When groups of decision-makers confront complex problems, and they receive opinions from recognized experts, those opinions sometimes conflict with the group's own preferences. What tactics do groups use to reject the opinions of people with relevant expertise?

See also Personal, Team, and Organizational Effectiveness for more related articles.

Forthcoming issues of Point Lookout

Raquel Welch (left) and Gilda Radner (right) from a @Cite{Saturday Night Live rehearsal, April 24, 1976Coming December 20: Conceptual Mondegreens
When we disagree about abstractions, such as a problem solution, or a competitor's strategy, the cause can often be misunderstanding the abstraction. That misunderstanding can be a conceptual mondegreen. Available here and by RSS on December 20.
An engineer attending a meeting with 14 other engineersAnd on December 27: On Assigning Responsibility for Creating Trouble
When we assign responsibility for troubles that bedevil us, we often make mistakes. We can be misled by language, stereotypes, and the assumptions we make about others. Available here and by RSS on December 27.

Coaching services

I offer email and telephone coaching at both corporate and individual rates. Contact Rick for details at rbrenYBNMXYZSOOaiOIKkner@ChacGVqDWivXCXEEInizoCanyon.com or (617) 491-6289, or toll-free in the continental US at (866) 378-5470.

Get the ebook!

Past issues of Point Lookout are available in six ebooks:

Reprinting this article

Are you a writer, editor or publisher on deadline? Are you looking for an article that will get people talking and get compliments flying your way? You can have 500 words in your inbox in one hour. License any article from this Web site. More info

Public seminars

Person-to-Person Communications: Models and Applications
When Person-to-Person Communications: Models and Applicationswe talk, listen, send or read emails, read or write memos, or when we leave or listen to voice mail messages, we're communicating person-to-person. And whenever we communicate person-to-person, we risk being misunderstood, offending others, feeling hurt, and being confused. There are so many ways for things to go wrong that we could never learn how to fix all the problems. A more effective approach avoids problems altogether, or at least minimizes their occurrence. In this very interactive program we'll explain — and show you how to use — a model of inter-personal communications that can help you stay out of the ditch. We'll place particular emphasis on a very tricky situation — expressing your personal power. In those moments of intense involvement, when we're most likely to slip, you'll have a new tool to use to keep things constructive. Read more about this program. Here's a date for this program:

Ten Project Management Fallacies: The Power of Avoiding Hazards
Most Ten Project Management Fallaciesof what we know about managing projects is useful and effective, but some of what we know "just ain't so." Identifying the fallacies of project management reduces risk and enhances your ability to complete projects successfully. Even more important, avoiding these traps can demonstrate the value and power of the project management profession in general, and your personal capabilities in particular. In this program we describe ten of these beliefs. There are almost certainly many more, but these ten are a good start. We'll explore the situations where these fallacies are most likely to expose projects to risk, and suggest techniques for avoiding them. Read more about this program. Here's a date for this program:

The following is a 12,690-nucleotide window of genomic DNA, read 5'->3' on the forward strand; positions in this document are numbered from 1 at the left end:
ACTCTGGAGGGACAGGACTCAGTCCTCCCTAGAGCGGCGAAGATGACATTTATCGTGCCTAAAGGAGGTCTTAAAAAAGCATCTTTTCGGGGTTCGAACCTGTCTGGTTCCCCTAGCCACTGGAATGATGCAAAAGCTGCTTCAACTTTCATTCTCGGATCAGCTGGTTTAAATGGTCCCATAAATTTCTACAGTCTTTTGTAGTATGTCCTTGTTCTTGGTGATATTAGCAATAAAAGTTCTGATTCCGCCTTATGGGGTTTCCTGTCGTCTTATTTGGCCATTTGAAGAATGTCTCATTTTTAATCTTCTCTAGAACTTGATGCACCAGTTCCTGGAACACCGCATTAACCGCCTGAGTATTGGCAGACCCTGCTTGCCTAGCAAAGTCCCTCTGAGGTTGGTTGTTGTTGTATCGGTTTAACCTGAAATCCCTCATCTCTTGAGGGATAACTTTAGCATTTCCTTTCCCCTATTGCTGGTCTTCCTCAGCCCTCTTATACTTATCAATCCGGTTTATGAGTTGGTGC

The Power Affect: How We Express Our Personal Power
Many The Power Affect: How We Express Personal Powerpeople who possess real organizational power have a characteristic demeanor. It's the way they project their presence. I call this the power affect. Some people — call them power pretenders — adopt the power affect well before they attain significant organizational power. Unfortunately for their colleagues, and for their organizations, power pretenders can attain organizational power out of proportion to their merit or abilities. Understanding the power affect is therefore important for anyone who aims to attain power, or anyone who works with power pretenders. Read more about this program.

Follow Rick

Send email or subscribe to one of my newsletters Follow me at LinkedIn Follow me at Twitter, or share a tweet Follow me at Google+ or share a post Subscribe to RSS feeds Subscribe to RSS feeds
The message of Point Lookout is unique. Help get the message out. Please donate to help keep Point Lookout available for free to everyone.
Technical Debt for Policymakers BlogMy blog, Technical Debt for Policymakers, offers resources, insights, and conversations of interest to policymakers who are concerned with managing technical debt within their organizations. Get the millstone of technical debt off the neck of your organization!
52 Tips for Leaders of Project-Oriented OrganizationsAre your project teams plagued by turnover, burnout, and high defect rates? Turn your culture around.
Reader Comments About My Newsletter
A sampling:
  • Your stuff is brilliant! Thank you!
  • You and Scott Adams both secretly work here, right?
  • I really enjoy my weekly newsletters. I appreciate the quick read.
  • A sort of Dr. Phil for Management!
  • …extremely accurate, inspiring and applicable to day-to-day … invaluable.
  • More
101 Tips for Managing ConflictFed up with tense, explosive meetings? Are you the target of a bully? Learn how to make peace with conflict.
Ebooks, booklets and tip books on project management, conflict, writing email, effective meetings and more.
Comprehensive collection of all e-books and e-bookletsSave a bundle and even more important save time! Order the Combo Package and download all ebooks and tips books at once.